What is Critical Thinking?

Of course every election season has me asking the above question, especially this one, but that is not why I am asking.

Several years ago I was asked to teach Critical Thinking at my college and I agreed to do so.  The textbook I was given looks at the subject from a philosophical standpoint.  It starts with “What is an argument” and includes things like Venn Diagrams, Truth Tables and several chapters on formal and informal logical fallacies.

The book touches on (very obliquely) Bayesian and other statistical reasoning which I expand on quite a bit.  It also touches (very obliquely, again) on some of the modern work in cognitive biases, which, again, I do expand on.

My question to all of you is: Is there other areas of Critical Thinking that you feel are important?

What have been your most important lessons in Critical Thinking?

What do you wish you knew about Critical Thinking?

Any and all responses would be most helpful to me and my students!



  1. Richard Simons says

    I don’t have experience of a ‘critical thinking’ course, but years ago I wrote an article for students in agriculture/natural resources to give advice on assessing the reliability of a scientific paper. It included things like ‘were they measuring what they thought they were measuring’, ‘is the statistical analysis appropriate’, ‘are their citations correct’ and so on, with real-life examples. It was accepted for publication, but the journal faded away and it was never published. Part of the difficulty was finding a journal that was appropriate in terms of audience and topics covered, but I moved to another position and it became very out-dated in terms of the citations included.

  2. Pierce R. Butler says

    I haven’t had formal training in Cee Tee, but I strongly recommend digging up examples in balloon-popping from the likes of Mark Twain, H. L. Mencken, Barbara Ehrenreich, Ta-Nahisi Coates, et alia, to show how it can be fun as well as necessary..

  3. EnlightenmentLiberal says

    What have been your most important lessons in Critical Thinking?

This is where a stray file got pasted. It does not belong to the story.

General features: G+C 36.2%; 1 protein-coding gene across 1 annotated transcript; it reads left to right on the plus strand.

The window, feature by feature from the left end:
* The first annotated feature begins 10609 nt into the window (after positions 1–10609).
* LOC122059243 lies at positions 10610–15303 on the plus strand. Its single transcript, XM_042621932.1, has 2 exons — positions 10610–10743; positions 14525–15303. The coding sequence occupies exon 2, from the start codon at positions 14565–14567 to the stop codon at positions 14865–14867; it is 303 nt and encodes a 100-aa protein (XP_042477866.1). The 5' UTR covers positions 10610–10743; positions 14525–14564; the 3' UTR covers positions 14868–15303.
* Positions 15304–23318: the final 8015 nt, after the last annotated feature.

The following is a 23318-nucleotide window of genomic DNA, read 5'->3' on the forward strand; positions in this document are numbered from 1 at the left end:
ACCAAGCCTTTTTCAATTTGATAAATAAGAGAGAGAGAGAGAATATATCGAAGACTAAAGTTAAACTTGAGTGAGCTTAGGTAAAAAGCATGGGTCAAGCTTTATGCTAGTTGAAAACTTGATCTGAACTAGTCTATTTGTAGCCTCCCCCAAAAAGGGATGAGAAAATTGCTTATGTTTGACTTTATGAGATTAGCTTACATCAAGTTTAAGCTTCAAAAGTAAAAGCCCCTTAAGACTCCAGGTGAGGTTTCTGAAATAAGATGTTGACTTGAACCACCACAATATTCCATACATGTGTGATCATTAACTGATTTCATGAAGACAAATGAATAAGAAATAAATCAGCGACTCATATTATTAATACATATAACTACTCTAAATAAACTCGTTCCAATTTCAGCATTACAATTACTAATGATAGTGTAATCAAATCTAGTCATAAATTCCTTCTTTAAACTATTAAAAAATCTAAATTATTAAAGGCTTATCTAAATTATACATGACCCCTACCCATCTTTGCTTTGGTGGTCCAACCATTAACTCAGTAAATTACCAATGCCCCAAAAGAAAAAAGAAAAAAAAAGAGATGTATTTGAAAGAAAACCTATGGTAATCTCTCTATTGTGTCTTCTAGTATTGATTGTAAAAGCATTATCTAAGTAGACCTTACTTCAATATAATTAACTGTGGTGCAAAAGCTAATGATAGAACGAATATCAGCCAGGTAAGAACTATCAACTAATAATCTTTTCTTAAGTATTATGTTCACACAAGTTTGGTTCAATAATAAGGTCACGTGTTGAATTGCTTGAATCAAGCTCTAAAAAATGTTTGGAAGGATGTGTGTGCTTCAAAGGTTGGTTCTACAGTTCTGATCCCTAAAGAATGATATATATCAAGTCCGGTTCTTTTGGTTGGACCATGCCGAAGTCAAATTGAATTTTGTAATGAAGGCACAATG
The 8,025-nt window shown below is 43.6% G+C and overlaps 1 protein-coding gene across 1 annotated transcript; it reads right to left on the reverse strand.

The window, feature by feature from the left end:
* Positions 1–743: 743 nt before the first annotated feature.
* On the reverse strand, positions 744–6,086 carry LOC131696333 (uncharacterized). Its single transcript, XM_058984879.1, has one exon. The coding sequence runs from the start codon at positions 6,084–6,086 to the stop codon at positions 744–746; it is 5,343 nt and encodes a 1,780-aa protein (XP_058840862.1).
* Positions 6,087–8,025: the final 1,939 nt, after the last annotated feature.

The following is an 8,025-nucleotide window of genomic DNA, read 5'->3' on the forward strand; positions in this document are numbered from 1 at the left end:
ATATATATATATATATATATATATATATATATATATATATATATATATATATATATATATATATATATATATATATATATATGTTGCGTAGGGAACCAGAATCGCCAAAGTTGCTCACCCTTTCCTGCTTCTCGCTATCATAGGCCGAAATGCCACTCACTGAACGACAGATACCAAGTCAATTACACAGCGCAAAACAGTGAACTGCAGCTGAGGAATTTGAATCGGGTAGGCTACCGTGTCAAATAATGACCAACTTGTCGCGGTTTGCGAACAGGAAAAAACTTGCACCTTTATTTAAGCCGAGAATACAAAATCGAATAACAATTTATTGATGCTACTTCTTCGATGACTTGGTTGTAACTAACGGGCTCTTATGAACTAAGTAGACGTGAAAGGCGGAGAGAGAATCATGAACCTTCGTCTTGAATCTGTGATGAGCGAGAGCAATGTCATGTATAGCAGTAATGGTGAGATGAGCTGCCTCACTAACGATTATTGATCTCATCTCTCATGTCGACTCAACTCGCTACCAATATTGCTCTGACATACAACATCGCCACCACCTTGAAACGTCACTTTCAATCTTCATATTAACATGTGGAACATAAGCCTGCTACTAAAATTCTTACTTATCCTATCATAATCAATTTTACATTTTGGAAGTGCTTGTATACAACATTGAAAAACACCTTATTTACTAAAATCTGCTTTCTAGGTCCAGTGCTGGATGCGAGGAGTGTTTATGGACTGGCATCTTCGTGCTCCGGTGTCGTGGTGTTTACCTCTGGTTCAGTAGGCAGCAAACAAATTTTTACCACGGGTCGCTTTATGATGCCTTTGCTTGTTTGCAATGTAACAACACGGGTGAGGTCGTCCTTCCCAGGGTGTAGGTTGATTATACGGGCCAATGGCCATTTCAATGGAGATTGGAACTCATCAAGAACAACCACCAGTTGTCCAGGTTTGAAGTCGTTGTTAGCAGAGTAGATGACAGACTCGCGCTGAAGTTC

I think the most important lesson is right there in the name: “thinking that is critical”. Critical of what? Myself. Critical thinking is all about asking the questions “Am I wrong? And how would I know if I’m wrong?”. It’s about being critical of oneself. It’s about being critical about all of your beliefs, and about everything. It’s about being a skeptic. (Of course, don’t tread too far into radical skepticism territory.)

    IMHO, if I wanted to teach such a course, offhand, I would probably try to frame everything in this context. All of the things that you mention in the OP would be included – they are great things – and I would also add how and why these are useful in the context “oneself might be wrong, and this is how you go about figuring out if oneself is wrong”.

    “The first principle is that you must not fool yourself – and you are the easiest person to fool.”
    – Richard Feynman

    I would personally focus more on known cognitive biases, and especially basic statistics, common statistical fallacies, and common statistical mistakes / cognitive biases such as confirmation bias, sharpshooter fallacy, selection bias, publication bias, data mining and the odds of finding statistically significant results by change, etc. Knowledge of statistics is woefully lacking in the general public, and this lack of knowledge is so easily abused, and doing proper statistics is surprisingly hard.

  4. says

    The most important lesson for me in critical thinking is that any one can be fooled. If you can accept that, then I think you’re more likely to be open to the possibility that you made a mistake.

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